The February 17 Martyrs Brigade is a group made up of hundreds of civilians who took up arms to join the rebellion. Their fighters participate in the front-line battles with Gadhafi’s forces, but also act as a semi-official internal security force for the opposition. Some of its leadership comes from the Libyan Islamic Fighting Group, an Islamic militant group that waged a campaign of violence against Gadhafi’s regime in the 1990s. … “They don’t trust anyone who was with Gadhafi’s regime, they wanted revenge,” said Agoury.
Another revealing event showing the heterogeneity in opposition ranks was the “Conference for National Dialogue” held in Benghazi on 28 July. It was attended by 350 participants including members of the same February 17 Martyrs Brigade and former members of the Libyan branch of the Muslim Brotherhood, while the Brotherhood itself denied any connection with the conference. The participants emphasized Libya’s unity, its Islamic character, and the necessity of an encompassing national dialogue, while TNC member Al-Amin Belhaj stated that although Gaddafi and his sons could not stay in power, they could remain in Libya under protection. Apparently, some of the participants had contacts with Saif al-Islam Gaddafi, a fact that fits well with the latter’s recent declarations to the New York Times.
“I released [Libyan Islamists] from prison, I know them personally, they are my friends,” he said, though he added that he considered their release “of course a mistake” because of their role in the revolt.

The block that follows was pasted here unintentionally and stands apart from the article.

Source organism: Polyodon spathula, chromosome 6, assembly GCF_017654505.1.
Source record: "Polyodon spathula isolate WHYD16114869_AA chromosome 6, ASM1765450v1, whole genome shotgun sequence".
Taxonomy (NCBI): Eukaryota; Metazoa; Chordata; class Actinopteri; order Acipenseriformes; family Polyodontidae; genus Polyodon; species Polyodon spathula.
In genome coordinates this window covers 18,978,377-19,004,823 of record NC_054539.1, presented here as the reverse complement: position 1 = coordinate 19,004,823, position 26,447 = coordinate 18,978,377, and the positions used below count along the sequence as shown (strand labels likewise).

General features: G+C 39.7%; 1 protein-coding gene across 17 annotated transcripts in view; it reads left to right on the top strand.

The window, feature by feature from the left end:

A demonstration took place outside the hotel where the conference was held. Aljazeera.net’s report shows a young man holding a placard saying in the name of the 17 February Revolution’s Youth: “The National Conference only represents itself.” The demonstrators stressed their rejection of any dialogue with Saif al-Islam and his collaborators. They accused the conference organizers of resorting to militias in order to seize power before Libya’s liberation is completed. Naima Djibril, a jurist and member of the Benghazi “committee for the support of women’s participation in decision-making,” complained to the website of the exclusion of women from the conference.
Further details of the TNC’s blueprint, as reported by the Wall Street Journal (12 August), show a reassuring acknowledgement of the complexity of the Libyan situation and plans to tackle it in a democratic way: